Atmabhuta, Ātmabhūta, Atman-bhuta: 8 definitions


Atmabhuta means something in Hinduism, Sanskrit. If you want to know the exact meaning, history, etymology or English translation of this term then check out the descriptions on this page. Add your comment or reference to a book if you want to contribute to this summary article.

Languages of India and abroad

Sanskrit dictionary

[«previous next»] — Atmabhuta in Sanskrit glossary
Source: DDSA: The practical Sanskrit-English dictionary

Ātmabhūta (आत्मभूत).—a.

1) self-produced; peculiar, belonging to.

2) attached, devoted, faithful; तत्रात्मभूतैः कालज्ञैरहार्यैः परिचारकैः (tatrātmabhūtaiḥ kālajñairahāryaiḥ paricārakaiḥ) Manusmṛti 7.217 (Kull. = ātmatulya). (-taḥ) 1 a son.

2) Cupid. (-) 1 a daughter.

2) talent.

Ātmabhūta is a Sanskrit compound consisting of the terms ātman and bhūta (भूत).

Source: Cologne Digital Sanskrit Dictionaries: Shabda-Sagara Sanskrit-English Dictionary

Ātmabhūta (आत्मभूत).—mfn.

(-taḥ-tā-taṃ) 1. Self-produced. 2. Own, peculiar, belonging to. 3. Attached to, faithful. E. ātman and bhūta become.

Source: Cologne Digital Sanskrit Dictionaries: Benfey Sanskrit-English Dictionary

Ātmabhūta (आत्मभूत).—i. e. ātman -bhūta (vb. bhū), adj. Attached to one’s person.

Source: Cologne Digital Sanskrit Dictionaries: Cappeller Sanskrit-English Dictionary

Ātmabhūta (आत्मभूत).—[adjective] being (another’s) self, entirely devoted.

Source: Cologne Digital Sanskrit Dictionaries: Monier-Williams Sanskrit-English Dictionary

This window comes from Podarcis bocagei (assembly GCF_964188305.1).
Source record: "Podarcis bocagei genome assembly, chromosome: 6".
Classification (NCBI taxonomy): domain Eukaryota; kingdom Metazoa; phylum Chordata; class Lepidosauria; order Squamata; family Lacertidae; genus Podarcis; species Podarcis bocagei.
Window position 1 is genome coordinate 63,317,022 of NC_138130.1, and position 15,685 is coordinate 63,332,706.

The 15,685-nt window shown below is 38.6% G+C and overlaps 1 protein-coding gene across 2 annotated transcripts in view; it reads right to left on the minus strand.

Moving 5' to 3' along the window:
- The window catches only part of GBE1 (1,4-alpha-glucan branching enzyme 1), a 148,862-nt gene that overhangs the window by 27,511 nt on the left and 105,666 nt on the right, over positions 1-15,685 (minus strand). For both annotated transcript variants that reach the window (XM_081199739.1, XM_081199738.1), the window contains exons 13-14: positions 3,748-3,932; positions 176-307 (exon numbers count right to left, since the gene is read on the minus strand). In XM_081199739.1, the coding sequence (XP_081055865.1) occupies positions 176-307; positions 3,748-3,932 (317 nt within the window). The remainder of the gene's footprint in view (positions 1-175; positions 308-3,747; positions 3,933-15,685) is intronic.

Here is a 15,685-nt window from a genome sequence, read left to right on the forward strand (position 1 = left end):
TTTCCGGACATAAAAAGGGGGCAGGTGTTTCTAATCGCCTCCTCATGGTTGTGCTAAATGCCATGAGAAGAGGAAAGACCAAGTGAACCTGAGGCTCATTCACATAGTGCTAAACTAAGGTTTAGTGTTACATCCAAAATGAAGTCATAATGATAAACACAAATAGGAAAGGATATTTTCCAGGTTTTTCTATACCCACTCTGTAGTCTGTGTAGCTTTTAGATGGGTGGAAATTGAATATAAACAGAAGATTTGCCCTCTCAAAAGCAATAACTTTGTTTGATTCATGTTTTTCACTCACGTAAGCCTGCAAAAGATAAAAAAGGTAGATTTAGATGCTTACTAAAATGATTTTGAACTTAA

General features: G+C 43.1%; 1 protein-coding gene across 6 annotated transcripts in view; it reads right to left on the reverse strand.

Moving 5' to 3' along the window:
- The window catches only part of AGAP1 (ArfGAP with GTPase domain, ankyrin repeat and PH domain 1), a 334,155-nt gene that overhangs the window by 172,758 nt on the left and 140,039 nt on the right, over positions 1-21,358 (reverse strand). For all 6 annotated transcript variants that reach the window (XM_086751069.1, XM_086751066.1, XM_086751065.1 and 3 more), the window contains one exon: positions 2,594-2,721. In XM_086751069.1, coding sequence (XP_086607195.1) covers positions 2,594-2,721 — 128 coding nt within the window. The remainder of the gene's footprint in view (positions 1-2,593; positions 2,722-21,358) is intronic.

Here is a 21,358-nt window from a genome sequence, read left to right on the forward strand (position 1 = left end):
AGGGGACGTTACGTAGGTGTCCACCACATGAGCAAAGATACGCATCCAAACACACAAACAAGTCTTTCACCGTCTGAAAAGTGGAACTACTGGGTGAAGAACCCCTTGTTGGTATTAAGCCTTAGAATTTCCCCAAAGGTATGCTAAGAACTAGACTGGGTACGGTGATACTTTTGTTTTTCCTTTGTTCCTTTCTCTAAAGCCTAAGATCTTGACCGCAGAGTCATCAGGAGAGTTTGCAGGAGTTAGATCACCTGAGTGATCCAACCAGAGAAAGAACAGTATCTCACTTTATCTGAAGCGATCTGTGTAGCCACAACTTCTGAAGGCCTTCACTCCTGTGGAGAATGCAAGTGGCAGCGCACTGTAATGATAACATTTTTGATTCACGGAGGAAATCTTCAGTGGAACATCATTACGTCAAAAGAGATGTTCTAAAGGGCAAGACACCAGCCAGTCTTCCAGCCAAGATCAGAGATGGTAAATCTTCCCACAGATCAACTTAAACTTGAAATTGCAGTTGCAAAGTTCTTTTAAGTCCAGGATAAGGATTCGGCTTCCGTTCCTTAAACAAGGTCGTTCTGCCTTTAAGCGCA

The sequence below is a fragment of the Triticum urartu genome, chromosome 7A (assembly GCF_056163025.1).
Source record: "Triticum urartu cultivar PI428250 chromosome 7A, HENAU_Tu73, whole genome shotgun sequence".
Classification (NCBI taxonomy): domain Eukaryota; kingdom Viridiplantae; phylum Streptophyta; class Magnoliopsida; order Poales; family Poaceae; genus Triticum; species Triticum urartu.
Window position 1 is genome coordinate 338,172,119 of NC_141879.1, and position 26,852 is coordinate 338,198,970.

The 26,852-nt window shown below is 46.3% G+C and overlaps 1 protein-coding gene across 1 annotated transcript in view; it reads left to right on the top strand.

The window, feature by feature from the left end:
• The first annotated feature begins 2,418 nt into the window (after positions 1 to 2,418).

Ātmabhūta (आत्मभूत):—[=ātma-bhūta] [from ātma > ātman] mfn. ‘become another’s self’, attached to, faithful, [Manu-smṛti vii, 217; Rāmāyaṇa vii, 83, 5.]

Source: Cologne Digital Sanskrit Dictionaries: Yates Sanskrit-English Dictionary

Ātmabhūta (आत्मभूत):—[ātma-bhūta] (taḥ-tā-taṃ) a. Self produced, own, peculiar; attached.

[Sanskrit to German]

Atmabhuta in German

context information

Sanskrit, also spelled संस्कृतम् (saṃskṛtam), is an ancient language of India commonly seen as the grandmother of the Indo-European language family (even English!). Closely allied with Prakrit and Pali, Sanskrit is more exhaustive in both grammar and terms and has the most extensive collection of literature in the world, greatly surpassing its sister-languages Greek and Latin.

Discover the meaning of atmabhuta in the context of Sanskrit from relevant books on Exotic India

See also (Relevant definitions)

Relevant text

Help me keep this site Ad-Free

For over a decade, this site has never bothered you with ads. I want to keep it that way. But I humbly request your help to keep doing what I do best: provide the world with unbiased truth, wisdom and knowledge.

Let's make the world a better place together!

Like what you read? Consider supporting this website: